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Cause - The Malazan Yank visits London? Easter vacation

#41 User is offline   Macros 

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Posted 19 February 2019 - 05:27 PM

that's like double the price?

an adult its 43 quid
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#42 User is offline   Macros 

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Posted 19 February 2019 - 05:28 PM

and also, fuck resellers.
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#43 User is offline   Cause 

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Posted 19 February 2019 - 07:58 PM

No idea how far from London it is. What would an uber or taxi cost to get there and back?

But def expensive as I said.
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#44 User is offline   Cause 

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Posted 04 March 2019 - 11:02 AM

I have always wanted to see the HMS victory. To do this Ill need to take an entire day and go to Plymouth. Or I can see the Cutty Sark in London. Obviosuly the time periods are difference and the one is a warship and the other one was a cargo vessel for tea. So can I substitute the Cutty sark or should I try go to Plymouth.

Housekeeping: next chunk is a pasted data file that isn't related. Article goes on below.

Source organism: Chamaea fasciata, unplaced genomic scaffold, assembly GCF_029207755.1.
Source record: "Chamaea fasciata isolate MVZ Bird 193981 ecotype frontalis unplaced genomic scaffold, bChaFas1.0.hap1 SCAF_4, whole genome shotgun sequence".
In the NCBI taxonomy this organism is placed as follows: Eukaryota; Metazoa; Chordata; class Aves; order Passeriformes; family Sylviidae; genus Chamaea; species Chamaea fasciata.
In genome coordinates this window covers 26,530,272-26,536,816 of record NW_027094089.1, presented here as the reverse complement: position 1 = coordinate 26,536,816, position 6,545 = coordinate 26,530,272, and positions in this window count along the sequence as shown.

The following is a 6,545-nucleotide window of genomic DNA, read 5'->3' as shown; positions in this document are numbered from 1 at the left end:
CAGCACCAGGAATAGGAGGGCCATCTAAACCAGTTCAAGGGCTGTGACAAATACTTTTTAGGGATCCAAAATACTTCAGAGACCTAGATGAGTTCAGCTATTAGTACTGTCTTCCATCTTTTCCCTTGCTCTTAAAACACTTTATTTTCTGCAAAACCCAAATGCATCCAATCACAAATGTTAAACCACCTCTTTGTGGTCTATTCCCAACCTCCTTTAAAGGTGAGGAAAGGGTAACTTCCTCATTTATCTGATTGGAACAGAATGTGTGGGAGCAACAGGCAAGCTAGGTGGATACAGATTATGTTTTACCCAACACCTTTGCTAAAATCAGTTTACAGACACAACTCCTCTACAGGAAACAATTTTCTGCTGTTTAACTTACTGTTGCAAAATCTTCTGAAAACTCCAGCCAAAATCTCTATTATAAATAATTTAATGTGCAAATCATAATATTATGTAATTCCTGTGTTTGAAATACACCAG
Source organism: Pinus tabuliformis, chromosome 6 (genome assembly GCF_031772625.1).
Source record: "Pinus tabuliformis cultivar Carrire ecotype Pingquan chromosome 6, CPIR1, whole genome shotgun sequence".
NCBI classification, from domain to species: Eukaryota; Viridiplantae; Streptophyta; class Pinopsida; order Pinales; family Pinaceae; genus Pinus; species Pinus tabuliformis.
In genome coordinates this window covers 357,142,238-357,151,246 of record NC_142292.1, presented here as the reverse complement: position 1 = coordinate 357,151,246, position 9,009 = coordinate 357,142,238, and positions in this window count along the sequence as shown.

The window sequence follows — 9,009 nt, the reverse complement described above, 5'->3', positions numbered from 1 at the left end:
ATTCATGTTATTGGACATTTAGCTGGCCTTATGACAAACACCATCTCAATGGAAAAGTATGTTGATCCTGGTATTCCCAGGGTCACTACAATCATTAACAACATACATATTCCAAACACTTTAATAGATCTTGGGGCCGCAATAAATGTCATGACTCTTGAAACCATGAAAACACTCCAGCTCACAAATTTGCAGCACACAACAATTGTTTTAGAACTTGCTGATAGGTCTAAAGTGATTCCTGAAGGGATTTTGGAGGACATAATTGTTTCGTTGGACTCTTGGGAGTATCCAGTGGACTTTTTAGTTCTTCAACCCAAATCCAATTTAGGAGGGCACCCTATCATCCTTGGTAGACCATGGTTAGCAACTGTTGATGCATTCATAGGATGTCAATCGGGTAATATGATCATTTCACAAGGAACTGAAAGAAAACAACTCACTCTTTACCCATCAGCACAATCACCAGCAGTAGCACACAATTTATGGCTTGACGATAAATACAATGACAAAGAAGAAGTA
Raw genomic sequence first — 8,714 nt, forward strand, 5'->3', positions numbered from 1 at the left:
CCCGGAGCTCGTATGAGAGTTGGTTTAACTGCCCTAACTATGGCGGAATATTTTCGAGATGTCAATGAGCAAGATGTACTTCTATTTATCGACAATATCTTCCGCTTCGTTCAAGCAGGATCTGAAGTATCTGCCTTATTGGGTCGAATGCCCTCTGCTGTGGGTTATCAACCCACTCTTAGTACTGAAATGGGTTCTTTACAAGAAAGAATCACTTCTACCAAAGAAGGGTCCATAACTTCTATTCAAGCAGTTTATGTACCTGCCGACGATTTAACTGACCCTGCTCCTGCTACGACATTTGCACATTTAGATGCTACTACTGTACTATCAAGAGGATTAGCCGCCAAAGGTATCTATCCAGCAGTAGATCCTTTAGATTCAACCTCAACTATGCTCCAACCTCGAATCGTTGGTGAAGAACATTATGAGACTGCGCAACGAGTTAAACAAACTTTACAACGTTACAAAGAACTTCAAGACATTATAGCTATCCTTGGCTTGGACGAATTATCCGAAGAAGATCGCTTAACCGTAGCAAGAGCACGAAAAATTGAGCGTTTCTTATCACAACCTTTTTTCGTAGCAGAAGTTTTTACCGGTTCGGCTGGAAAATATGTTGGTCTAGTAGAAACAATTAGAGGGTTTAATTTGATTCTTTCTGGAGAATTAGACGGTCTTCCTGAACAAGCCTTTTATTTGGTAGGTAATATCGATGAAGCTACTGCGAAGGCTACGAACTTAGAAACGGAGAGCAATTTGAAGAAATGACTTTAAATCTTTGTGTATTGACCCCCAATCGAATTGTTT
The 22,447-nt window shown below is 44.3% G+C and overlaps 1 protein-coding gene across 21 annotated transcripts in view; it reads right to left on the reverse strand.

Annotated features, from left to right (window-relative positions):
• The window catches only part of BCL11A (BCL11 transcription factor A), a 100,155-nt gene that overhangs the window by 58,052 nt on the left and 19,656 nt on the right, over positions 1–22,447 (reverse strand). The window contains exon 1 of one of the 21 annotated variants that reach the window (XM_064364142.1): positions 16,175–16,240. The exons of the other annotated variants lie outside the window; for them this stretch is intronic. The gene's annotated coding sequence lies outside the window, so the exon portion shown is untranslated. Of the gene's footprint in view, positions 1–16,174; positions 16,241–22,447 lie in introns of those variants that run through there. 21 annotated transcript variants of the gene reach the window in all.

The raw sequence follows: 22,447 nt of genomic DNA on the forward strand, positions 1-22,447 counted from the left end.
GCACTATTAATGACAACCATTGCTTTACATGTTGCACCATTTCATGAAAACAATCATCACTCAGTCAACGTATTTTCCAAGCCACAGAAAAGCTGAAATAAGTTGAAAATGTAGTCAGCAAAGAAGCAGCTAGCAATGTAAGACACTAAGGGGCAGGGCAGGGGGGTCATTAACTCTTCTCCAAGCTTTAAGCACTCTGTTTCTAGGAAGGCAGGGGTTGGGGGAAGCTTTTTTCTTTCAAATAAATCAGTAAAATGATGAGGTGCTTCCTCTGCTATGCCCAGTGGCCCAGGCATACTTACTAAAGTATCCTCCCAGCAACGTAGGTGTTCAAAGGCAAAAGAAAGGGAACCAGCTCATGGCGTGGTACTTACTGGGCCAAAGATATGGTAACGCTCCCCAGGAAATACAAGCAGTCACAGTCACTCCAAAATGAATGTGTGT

I read about sailing ships and they look awesome but perhaps one sailing ship will serve as well as another to give me a sense of the scale of these wooden sailing ships or perhaps their is no substitute for a centuries old and storied warship.
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#45 User is offline   Maark Abbott 

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Posted 04 March 2019 - 01:59 PM

View PostCause, on 04 March 2019 - 11:02 AM, said:

I have always wanted to see the HMS victory. To do this Ill need to take an entire day and go to Plymouth. Or I can see the Cutty Sark in London. Obviosuly the time periods are difference and the one is a warship and the other one was a cargo vessel for tea. So can I substitute the Cutty sark or should I try go to Plymouth.